Featured Research

from universities, journals, and other organizations

Pairing masks and hand washing could drastically slow spread of a pandemic flu

Date:
January 31, 2012
Source:
University of Michigan
Summary:
Masks and hand hygiene could cut the spread of flu-like symptoms up to 75 percent, a new study found.

Masks and hand hygiene could cut the spread of flu-like symptoms up to 75 percent, a University of Michigan study found.

A new report shows the second-year results (2007-2008) of the ground-breaking U-M M-Flu study found up to a 75 percent reduction in flu-like illness over the study period when using hand hygiene and wearing surgical masks in residence halls, said Allison Aiello, associate professor of epidemiology in the U-M School of Public Health. Aiello and Dr. Arnold Monto, SPH professor of epidemiology, are co-principal investigators of the M-Flu study.

While the study also showed a 43 percent reduction in the rate of flu, it wasn't statistically significant. Students were more likely to report influenza-like symptoms than to provide laboratory samples for confirmed cases, Aiello said. "This might have impacted our power for detecting significant differences in confirmed flu," she said.

The results from both years found no significant reduction in symptoms in mask use alone, which suggests masks and hand hygiene should be used together, she said.

At the beginning of a pandemic, vaccines probably won't be available immediately so one of the first lines of defense to stop the spread of illness will be non-pharmaceutical interventions like hand hygiene and face masks. The M-Flu results bode well for these types of non-pharmaceutical interventions in the community setting for pandemic preparedness, Aiello said.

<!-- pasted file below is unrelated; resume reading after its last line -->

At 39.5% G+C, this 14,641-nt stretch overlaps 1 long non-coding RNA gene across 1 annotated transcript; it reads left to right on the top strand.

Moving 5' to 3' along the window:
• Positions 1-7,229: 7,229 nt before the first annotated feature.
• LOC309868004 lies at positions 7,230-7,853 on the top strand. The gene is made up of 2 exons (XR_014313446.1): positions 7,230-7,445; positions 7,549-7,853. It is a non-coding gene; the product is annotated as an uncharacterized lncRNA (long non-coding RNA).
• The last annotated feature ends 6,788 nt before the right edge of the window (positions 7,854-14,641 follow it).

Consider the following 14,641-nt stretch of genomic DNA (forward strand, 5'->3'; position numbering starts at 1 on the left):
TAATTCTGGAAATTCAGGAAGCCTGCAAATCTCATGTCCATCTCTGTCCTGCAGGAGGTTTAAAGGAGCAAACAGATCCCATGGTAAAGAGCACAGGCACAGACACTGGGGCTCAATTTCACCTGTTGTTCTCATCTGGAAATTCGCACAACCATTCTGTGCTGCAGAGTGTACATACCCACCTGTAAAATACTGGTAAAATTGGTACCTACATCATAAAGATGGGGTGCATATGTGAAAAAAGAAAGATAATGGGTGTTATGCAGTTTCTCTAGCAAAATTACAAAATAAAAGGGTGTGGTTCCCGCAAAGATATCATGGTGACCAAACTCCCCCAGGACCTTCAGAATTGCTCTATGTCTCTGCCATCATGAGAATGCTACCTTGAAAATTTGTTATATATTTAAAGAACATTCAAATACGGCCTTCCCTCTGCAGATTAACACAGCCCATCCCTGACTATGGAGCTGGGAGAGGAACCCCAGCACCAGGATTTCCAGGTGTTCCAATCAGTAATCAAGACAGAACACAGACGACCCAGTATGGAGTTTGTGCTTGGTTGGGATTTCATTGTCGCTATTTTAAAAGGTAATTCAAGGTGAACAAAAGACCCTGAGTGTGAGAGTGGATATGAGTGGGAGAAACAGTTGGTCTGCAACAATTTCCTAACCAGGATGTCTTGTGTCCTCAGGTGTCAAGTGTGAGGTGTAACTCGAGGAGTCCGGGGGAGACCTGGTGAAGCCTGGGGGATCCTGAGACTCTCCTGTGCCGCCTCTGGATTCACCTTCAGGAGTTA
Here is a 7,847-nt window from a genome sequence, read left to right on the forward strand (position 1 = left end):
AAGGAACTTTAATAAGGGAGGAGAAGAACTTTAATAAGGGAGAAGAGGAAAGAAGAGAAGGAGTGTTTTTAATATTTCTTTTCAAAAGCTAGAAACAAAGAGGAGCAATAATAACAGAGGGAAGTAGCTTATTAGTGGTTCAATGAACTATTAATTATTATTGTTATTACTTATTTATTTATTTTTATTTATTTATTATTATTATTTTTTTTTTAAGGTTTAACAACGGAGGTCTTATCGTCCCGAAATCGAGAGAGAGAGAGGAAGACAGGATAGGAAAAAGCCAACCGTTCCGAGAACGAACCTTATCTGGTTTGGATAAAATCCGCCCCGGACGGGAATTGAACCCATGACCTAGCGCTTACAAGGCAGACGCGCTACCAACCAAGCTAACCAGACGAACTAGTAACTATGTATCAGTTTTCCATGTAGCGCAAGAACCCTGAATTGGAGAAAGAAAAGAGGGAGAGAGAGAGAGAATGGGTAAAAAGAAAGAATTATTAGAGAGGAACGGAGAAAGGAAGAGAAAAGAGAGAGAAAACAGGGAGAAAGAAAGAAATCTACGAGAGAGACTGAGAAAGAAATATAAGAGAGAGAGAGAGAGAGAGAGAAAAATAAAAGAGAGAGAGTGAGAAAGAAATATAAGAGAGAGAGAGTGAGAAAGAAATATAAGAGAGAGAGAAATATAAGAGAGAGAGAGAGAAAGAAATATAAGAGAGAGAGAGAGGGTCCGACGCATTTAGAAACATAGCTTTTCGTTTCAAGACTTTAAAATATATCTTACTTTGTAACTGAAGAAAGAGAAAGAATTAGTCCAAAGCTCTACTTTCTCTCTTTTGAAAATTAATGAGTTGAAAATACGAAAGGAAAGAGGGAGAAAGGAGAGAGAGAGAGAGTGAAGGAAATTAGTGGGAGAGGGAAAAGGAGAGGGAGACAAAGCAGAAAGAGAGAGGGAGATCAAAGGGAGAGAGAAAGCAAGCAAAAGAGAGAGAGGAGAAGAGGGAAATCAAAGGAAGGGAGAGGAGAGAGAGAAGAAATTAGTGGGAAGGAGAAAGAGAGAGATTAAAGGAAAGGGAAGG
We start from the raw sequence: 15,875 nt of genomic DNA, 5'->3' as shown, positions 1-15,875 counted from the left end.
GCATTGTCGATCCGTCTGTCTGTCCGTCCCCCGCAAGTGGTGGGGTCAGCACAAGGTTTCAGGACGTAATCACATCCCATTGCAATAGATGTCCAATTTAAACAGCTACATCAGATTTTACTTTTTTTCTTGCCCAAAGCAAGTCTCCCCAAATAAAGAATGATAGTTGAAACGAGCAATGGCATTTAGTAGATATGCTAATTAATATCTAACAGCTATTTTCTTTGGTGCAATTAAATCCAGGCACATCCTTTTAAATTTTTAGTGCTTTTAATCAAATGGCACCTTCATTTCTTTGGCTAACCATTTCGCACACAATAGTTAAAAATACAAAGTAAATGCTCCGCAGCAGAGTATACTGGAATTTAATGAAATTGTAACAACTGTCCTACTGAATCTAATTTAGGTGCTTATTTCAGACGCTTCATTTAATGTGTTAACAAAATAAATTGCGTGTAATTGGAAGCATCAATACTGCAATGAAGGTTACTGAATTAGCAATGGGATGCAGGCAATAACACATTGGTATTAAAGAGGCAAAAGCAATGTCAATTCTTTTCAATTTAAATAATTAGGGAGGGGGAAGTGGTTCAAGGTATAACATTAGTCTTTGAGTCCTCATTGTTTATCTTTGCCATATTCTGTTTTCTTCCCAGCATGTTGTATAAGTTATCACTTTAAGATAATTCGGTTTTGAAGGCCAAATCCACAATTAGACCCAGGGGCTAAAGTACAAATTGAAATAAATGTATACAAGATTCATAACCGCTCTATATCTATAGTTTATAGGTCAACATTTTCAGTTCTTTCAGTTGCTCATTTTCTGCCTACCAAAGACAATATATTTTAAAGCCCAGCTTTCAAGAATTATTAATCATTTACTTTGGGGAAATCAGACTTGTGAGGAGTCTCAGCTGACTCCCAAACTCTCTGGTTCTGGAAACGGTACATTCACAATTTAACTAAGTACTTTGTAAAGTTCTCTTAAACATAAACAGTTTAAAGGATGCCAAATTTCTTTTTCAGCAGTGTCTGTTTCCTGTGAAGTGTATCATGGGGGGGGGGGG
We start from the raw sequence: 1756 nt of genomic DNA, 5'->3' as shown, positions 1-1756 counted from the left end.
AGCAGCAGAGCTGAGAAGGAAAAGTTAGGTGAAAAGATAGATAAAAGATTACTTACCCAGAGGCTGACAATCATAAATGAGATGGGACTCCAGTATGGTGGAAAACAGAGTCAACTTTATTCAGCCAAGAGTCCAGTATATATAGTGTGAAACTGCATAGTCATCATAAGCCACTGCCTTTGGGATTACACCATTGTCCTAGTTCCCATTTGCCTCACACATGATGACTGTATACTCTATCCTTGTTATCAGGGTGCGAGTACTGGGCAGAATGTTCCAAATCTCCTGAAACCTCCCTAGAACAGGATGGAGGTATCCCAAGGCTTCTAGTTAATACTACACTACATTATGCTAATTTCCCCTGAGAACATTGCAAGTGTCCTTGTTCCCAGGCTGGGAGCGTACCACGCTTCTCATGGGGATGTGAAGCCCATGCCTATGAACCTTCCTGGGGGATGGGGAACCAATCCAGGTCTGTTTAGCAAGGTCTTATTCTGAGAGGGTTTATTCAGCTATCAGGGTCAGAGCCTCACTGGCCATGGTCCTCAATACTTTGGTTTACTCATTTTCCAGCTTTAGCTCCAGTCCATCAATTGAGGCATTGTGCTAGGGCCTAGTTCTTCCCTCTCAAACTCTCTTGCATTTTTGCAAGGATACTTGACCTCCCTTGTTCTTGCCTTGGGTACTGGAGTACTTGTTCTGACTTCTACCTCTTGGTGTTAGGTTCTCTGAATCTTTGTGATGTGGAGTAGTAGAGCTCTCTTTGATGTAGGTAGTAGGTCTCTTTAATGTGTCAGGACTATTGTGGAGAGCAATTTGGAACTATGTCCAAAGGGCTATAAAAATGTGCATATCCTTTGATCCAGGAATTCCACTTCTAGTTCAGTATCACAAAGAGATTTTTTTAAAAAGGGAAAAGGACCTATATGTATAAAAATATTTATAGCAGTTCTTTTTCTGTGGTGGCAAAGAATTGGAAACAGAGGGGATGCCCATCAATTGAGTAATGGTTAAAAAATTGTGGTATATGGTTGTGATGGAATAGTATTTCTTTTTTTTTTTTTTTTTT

"This means masks and hand hygiene may be a good measure for preventing transmissions in crowded living quarters," said Aiello. "In a pandemic situation where compliance may be significantly higher than in controlled studies, masks and hand hygiene together may have even higher preventative implications."

The M-Flu study was the first of its kind and received international exposure when launched in 2006. The team of M-Flu researchers recruited more than 1,000 students in U-M residence halls. The students were assigned to groups who wore masks, wore masks and practiced hand hygiene, or did neither. They were monitored for the presence of flu symptoms or the flu.

The study was the first to test the effectiveness of these measures for primary prevention before people become sick or exhibited symptoms in the university setting, Monto said.

"Ultimately, this research could help the development of national policies for pandemic preparedness," Monto said.

The goal of M-Flu was to estimate the reduction in rate of flu infection and illness attributed to masks and hand sanitizers, and masks alone during two flu seasons. The results in year two were similar to year one with substantial reductions in flu-like symptoms. Students in both studies were asked to wear masks in the residence halls for six hours per day and clean their hands with an alcohol based hand sanitizer in addition to soap and water hand washing.

The group is planning another study involving campus residence halls, this time to evaluate the effect of voluntary sequestration on the flu in residence halls. Details and a timeline for that study are not available yet.

The M-Flu study was a collaboration among the School of Public Health, University of Michigan Housing and the University Health Service. In addition to Aiello and Monto, authors include current students or graduates of the U-M SPH: Rebecca Coulborn, Brian Davis, and Vanessa Perez; and a colleague at Wayne State University, Monica Uddin.